## Abstract

Maximon has recently given an excellent summary of the properties of the Euler dilogarithm function and the frequently used generalizations of the dilogarithm, the most important among them being the polylogarithm function Li_{s}(*z*). The polylogarithm function appears in several fields of mathematics and in many physical problems. We, by making use of elementary arguments, deduce several new integral representations of the polylogarithm Li_{s}(*z*) for any complex *z* for which |*z*|<1. Two are valid for all complex *s*, whenever Re *s*>1. The other two involve the Bernoulli polynomials and are valid in the important special case where the parameter *s* is a positive integer. Our earlier established results on the integral representations for the Riemann zeta function *ζ*(2*n*+1), *n*∈*N*, follow directly as corollaries of these representations.

## 1. Introduction

Recently, Maximon (2003) has given an excellent summary of the defining equations and properties of the Euler dilogarithm function and the frequently used generalizations of the dilogarithm, the most important among them being the polylogarithm function Li_{s}(*z*). These include integral representations, series expansions, linear and quadratic transformations, functional relations and numerical values for special arguments.

Motivated by this paper we have begun a systematic study of new integral representations for Li_{s}(*z*) since it appears that only half a dozen of them can be found in the literature. Among known representations, the following are best-known (Prudnikov *et al*. 1990, p. 762):and (Prudnikov *et al*. 1986, p. 494)

Here, by making use of fairly elementary arguments, we deduce several new integral representations of the polylogarithm function for any complex *z* for which |*z*|<1. Two are valid for all complex *s*, whenever Re *s*>1 (see theorem 3.1). The other two given in corollary 3.1 are valid in the important special case where the parameter *s* is a positive integer. Our earlier published results (Cvijović & Klinowski 2002) on the integral representations for the Riemann zeta function *ζ*(2*n*+1), *n*∈*N*, follow directly as corollaries of these representations (see corollary 3.2).

## 2. The polylogarithm function

The polylogarithm function (also known as Jonquiére's function), Li_{s}(*z*), is defined for any complex *s* and *z* as the analytic continuation of the Dirichlet series(2.1)which is absolutely convergent for all *s* and *z* inside the unit disc in the complex *z*-plane. Sometimes, Li_{s}(*z*) is referred to as the polylogarithm of order *s* and argument *z*; however, most frequently it is simply called the polylogarithm.

The function Li_{s}(*z*), for fixed *s*, has no poles or essential singularities anywhere in the finite complex *z*-plane and, for fixed *z*, has no poles or essential singularities anywhere in the finite complex *s*-plane. It has only one essential singular point at *s*=∞. For fixed *s*, the function has two branch points: *z*=1 and ∞. The principal branch of the polylogarithm is chosen to be that for which Li_{s}(*z*) is real for *z* real (when *s* is real), 0≤*z*≤1, and is continuous except on the positive real axis, where a cut is made from *z*=1 to ∞ such that the cut puts the real axis on the lower half-plane of *z*. Thus, for fixed *s*, the function Li_{s}(*z*) is a single-valued function in the *z*-plane cut along the interval (1, ∞) where it is continuous from below.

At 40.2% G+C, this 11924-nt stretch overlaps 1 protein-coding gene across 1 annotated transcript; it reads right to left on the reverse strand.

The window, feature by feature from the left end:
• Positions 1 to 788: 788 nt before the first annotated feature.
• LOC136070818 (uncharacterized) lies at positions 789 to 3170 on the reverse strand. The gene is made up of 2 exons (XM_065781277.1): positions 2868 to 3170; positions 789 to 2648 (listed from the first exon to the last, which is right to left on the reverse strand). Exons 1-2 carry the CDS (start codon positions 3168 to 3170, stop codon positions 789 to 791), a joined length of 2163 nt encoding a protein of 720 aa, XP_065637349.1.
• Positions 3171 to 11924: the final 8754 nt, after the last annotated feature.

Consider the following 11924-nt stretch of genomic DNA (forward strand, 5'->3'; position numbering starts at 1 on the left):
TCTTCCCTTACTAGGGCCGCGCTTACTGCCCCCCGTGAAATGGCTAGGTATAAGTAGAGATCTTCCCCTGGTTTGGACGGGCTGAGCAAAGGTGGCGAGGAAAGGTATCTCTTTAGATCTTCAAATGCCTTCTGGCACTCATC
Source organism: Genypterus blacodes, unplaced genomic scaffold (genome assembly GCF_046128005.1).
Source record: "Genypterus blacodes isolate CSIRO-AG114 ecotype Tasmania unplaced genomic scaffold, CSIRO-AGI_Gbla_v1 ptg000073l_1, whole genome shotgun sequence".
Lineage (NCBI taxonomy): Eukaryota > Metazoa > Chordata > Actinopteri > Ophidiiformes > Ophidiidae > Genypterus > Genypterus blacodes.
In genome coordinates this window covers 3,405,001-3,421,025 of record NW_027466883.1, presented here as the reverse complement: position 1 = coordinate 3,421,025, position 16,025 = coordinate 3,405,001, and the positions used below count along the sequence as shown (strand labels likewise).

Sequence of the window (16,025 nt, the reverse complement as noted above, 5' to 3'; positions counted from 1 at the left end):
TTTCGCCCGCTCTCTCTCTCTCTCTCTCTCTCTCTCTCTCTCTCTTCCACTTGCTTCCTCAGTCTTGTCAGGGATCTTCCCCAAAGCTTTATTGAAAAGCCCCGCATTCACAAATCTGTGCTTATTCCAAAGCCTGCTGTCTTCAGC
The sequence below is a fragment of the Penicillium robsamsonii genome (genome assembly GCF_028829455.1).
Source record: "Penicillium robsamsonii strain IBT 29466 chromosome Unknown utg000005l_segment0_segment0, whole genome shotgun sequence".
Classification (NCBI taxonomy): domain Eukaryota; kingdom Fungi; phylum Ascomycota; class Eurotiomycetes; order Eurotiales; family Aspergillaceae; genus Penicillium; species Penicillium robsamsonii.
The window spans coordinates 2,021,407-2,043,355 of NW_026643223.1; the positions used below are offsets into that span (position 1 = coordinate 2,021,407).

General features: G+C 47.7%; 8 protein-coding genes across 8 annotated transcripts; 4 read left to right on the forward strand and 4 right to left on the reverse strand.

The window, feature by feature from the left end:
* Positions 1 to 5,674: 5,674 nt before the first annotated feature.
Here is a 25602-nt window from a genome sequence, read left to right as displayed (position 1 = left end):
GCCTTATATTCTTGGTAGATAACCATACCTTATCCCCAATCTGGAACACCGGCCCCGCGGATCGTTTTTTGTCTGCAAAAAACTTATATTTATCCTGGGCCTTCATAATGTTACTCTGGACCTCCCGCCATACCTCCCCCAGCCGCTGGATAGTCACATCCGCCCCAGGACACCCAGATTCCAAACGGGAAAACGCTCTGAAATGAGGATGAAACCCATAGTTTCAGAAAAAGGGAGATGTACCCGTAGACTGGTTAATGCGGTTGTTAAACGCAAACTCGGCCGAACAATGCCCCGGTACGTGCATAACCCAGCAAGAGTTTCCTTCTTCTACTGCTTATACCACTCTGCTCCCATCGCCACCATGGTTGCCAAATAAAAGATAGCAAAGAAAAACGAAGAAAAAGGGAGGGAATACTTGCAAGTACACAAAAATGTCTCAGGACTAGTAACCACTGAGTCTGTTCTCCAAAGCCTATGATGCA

In the important case where the parameter *s* is an integer, Li_{s}(*z*) will be denoted by Li_{n}(*z*) (or Li_{−n}(*z*) when the parameter is negative). Li_{0}(*z*) and all Li_{−n}(*z*), *n*=1, 2, …, are rational functions in *z*. Li_{n}(*z*), *n*=1, 2, …, is the polylogarithm of order *n* (i.e. the *n*th-order polylogarithm). The special case *n*=1 is the ordinary logarithm Li_{1}(*z*)=−log(1−*z*), while the cases *n*=2, 3, 4, …, are classical polylogarithms known, respectively, as dilogarithm, trilogarithm, quadrilogarithm, etc.

For more details and an extensive list of references in which polylogarithms appear in physical and mathematical problems, we refer the reader to Maximon (2003). The polylogarithm Li_{n}(*z*) of order *n*=1, 2, 3, … is thoroughly covered in Lewin's standard text (1981), while many formulae involving Li_{s}(*z*) can be found in Erdélyi *et al*. (1953, pp. 30–31) and Prudnikov *et al*. (1990). Berndt's treatise (1985) can serve as an excellent introductory text on the polylogarithm (and numerous related functions) and as an encyclopaedic source.

## 3. Statement of the results

In preparation for the statement of the results, we need to make several definitions.

The Riemann zeta function and the Hurwitz zeta function, *ζ*(*s*) and *ζ*(*s*, *a*), are, respectively, defined by means of the series (Abramowitz & Stegun 1972, p. 807; eqns (23.2.1), (23.2.19) and (23.2.20))(3.1)and (Erdélyi *et al*. 1953, pp. 24–27)(3.2)Both are analytic over the whole complex plane, except at *s*=1, where they have a simple pole.

Next, for any real *x* and any complex *s* with Re *s*>1, we define(3.3a)and(3.3b)and note that these functions are related to the polylogarithm Li_{s}(*z*),

We also use the Bernoulli polynomials of degree *n* in *x*, *B*_{n}(*x*), defined for each non-negative integer *n* by means of their generating function (Abramowitz & Stegun 1972, p. 804, eqn (23.1.1))(3.4a)and given explicitly in terms of the Bernoulli numbers *B*_{n}=*B*_{n}(0) by (Prudnikov *et al*. 1990, p. 765)(3.4b)

Our results are as follows.

*Assume that s and z are complex numbers, let* Li_{s}(*z*) *be the polylogarithm function and let S*_{s}(*x*) *and C*_{s}(*x*) *be defined as in equations* (3.3*a*) *and* (3.3*b*), *respectively*. *If* Re *s*>1 *and* |*z*|<1, *then*(3.5a)(3.5b)(3.5c)

*δ*=1 or

*δ*=1/2.

Observe that our integral representations in theorem 3.1 essentially involve either the Hurwitz zeta function or the generalized Clausen function. Indeed, between the functions *S*_{s}(*x*) and *C*_{s}(*x*) and the Hurwitz zeta function defined as in (3.2), there exists the relationship (Prudnikov *et al*. 1986, p. 726, Entry 5.4.2.1)where *Γ*(*s*) is the familiar gamma function. In the cases when this relationship does not hold, *S*_{s}(*x*) and *C*_{s}(*x*) are used to define the generalized Clausen function (Lewin 1981, p. 281, eqn (3))What is most important, however, is that *S*_{2n−1}(*x*) and *C*_{2n}(*x*) (*n*∈*N*) are expressible in terms of the Bernoulli polynomials and this makes possible our corollaries.